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I am an Investment Firm

What is this new prudential IFD/IFR framework I am hearing about?

Investment firms play an important role in facilitating pension savings and investment flows across the EU, with various services used to support effective capital allocation and risk management. As such, they are subject to the CRD IV /CRR prudential regime. As CRD IV/CRR focusses on credit institutions and not necessarily on investment firms, the European Parliament has adopted the Investment Firm Directive (IFD) and the Investment Firm Regulation (IFR). IFD and IFR will both apply from July 2021 onwards.

So, what changes?

Under the current regime, credit institutions are firms that take deposits and provide loans. These are authorized under CRD IV. Investment firms are firms that provide one or more investment services or activities. These are authorized under MiFID II. Both types of firms need to meet prudential requirements described under CRD IV and CRR, or under the older CRD III requirements.

Under the new regime dealing on own account and underwriting are riskier investment services and activities. Large investment firms with assets of over €30 Bn that deal on own account or perform underwriting will be required to apply for authorization under CRD IV. When so authorized, they will have a banking license and will be able to take deposits and issue credit on own account. Other investment firms will still be authorized/licensed under MiFID II, but will be supervised from a prudential perspective based on the IFD/IFR.

Investment firms that are not quite as large may still need to comply with the CRD IV/CRR prudential requirements. This is the case if the firm has over €15 Bn in assets and deals on own account or performs underwriting services . Furthermore, if the firm has over €5 Bn in assets, and it is systemically important, the competent authority may choose to apply the CRD IV/CRR prudential requirements as well. We will go into this in more detail in a follow-up article.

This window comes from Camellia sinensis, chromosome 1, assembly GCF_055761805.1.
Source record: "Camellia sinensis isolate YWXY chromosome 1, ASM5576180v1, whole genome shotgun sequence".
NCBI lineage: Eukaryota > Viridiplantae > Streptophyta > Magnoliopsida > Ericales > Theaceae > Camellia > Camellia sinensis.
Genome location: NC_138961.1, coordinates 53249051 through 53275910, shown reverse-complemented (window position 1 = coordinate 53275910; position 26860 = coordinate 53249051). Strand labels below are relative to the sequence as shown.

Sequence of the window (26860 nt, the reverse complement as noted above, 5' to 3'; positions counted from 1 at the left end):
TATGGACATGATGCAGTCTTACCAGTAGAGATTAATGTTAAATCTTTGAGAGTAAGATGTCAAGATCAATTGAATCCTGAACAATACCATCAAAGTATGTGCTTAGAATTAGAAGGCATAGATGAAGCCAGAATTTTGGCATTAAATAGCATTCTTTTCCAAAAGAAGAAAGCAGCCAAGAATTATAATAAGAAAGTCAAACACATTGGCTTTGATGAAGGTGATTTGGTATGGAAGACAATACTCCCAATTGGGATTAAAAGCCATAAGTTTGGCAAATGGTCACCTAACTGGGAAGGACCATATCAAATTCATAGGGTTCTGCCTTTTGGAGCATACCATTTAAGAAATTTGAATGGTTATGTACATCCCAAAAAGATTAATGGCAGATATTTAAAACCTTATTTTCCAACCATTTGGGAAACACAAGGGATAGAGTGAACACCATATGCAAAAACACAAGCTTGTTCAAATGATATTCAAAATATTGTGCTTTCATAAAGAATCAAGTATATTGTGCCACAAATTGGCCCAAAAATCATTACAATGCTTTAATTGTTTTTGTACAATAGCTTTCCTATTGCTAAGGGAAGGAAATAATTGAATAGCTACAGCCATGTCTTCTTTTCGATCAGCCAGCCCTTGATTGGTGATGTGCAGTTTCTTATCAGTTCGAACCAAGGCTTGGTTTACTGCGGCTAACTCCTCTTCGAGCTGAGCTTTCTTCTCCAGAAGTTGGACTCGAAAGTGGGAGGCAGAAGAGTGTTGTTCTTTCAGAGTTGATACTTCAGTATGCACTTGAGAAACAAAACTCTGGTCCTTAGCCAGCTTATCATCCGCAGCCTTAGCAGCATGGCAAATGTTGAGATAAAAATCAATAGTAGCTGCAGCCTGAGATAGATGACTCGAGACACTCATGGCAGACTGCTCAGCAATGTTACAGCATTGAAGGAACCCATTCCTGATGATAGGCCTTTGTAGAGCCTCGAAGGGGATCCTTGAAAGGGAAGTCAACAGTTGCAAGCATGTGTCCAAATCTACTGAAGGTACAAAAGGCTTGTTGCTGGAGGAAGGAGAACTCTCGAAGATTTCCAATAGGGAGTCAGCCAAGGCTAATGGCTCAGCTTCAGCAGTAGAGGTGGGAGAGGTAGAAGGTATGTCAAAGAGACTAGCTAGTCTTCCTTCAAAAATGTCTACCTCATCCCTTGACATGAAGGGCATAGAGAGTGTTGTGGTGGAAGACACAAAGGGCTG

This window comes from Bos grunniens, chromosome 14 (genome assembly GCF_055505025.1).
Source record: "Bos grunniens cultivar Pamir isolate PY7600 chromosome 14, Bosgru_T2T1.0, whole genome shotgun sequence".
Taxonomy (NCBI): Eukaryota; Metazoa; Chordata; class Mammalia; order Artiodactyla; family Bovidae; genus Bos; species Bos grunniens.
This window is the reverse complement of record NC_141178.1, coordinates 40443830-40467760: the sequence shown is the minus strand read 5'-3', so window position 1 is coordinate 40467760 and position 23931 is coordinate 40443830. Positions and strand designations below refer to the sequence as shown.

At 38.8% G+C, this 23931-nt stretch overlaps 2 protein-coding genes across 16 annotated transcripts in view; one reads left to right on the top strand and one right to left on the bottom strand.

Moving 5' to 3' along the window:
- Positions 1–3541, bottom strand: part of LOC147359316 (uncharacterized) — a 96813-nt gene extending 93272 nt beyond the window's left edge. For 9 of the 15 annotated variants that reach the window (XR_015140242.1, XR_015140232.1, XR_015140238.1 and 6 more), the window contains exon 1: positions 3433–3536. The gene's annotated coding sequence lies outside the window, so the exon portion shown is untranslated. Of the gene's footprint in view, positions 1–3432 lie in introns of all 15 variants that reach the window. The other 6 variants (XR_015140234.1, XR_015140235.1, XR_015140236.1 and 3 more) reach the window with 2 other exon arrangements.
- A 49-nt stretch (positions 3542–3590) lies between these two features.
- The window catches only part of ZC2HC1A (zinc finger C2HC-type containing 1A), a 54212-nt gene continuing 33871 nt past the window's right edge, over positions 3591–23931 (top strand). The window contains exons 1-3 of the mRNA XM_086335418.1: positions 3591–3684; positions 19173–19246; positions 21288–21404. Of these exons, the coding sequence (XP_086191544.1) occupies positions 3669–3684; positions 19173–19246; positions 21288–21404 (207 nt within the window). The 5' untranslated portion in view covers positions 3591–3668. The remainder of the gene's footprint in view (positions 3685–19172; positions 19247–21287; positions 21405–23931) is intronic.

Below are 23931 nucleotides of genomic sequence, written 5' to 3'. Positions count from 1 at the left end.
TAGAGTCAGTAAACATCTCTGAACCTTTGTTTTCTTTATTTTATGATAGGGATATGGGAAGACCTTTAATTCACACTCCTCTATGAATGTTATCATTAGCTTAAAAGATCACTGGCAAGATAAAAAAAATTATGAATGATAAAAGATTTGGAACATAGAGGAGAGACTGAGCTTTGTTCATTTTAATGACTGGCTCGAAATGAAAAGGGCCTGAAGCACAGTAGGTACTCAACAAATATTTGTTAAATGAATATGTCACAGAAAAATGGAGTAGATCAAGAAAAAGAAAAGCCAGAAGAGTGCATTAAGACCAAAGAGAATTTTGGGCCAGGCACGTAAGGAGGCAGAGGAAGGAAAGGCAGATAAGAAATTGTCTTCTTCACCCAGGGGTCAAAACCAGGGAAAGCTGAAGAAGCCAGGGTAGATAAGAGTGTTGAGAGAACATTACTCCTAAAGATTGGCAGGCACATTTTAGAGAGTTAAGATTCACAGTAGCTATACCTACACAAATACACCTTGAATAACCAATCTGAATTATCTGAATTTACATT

For now it is good to realize, that firms which remain MiFID II authorized, will become subject to the new IFD/IFR prudential regime.

What is this new prudential IFD/IFR framework I am hearing about?

Okay, so now I fall under IFD/IFR. Where’s the impact?

The main impact of the new regime will be in capital and liquidity requirements. These will be calculated in a new way, and will differ significantly between types of investment firms. Most importantly, capital requirement calculations will now be based on so-called K-factors. The K-factor approach models the exposures to which investment firms are subjected. The size of each these exposures contributes to the required capital. This has several important effects: the new capital requirements may force firms to reconsider their business model. As reporting requirements on capital adequacy are now based on K-factor calculations, there will be IT changes as well.

The IFD/IFR rules on internal governance are very similar to the rules under CRD IV/CRR. Note that the European Banking Authority (EBA) will issue guidelines specific to IFD/IFR internal governance and these may differ from the guidelines issued for firms subject to CRD IV/CRR. In follow-up articles we will dive deeper into the impact of these changes.

The impact of the new IFD/IFR regime

This article is the first of five in our latest investment management campaign. Click on the button on the right to see an overview of all the perspectives and sign up at the top right to automatically receive the next IFD/IFR perspective by email.

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More information?

Would you like to know more about the impact of the new IFD/IFR regime? For more information or questions, please contact Marieke van Eenennaam or Stephan Ong via their contact details below.

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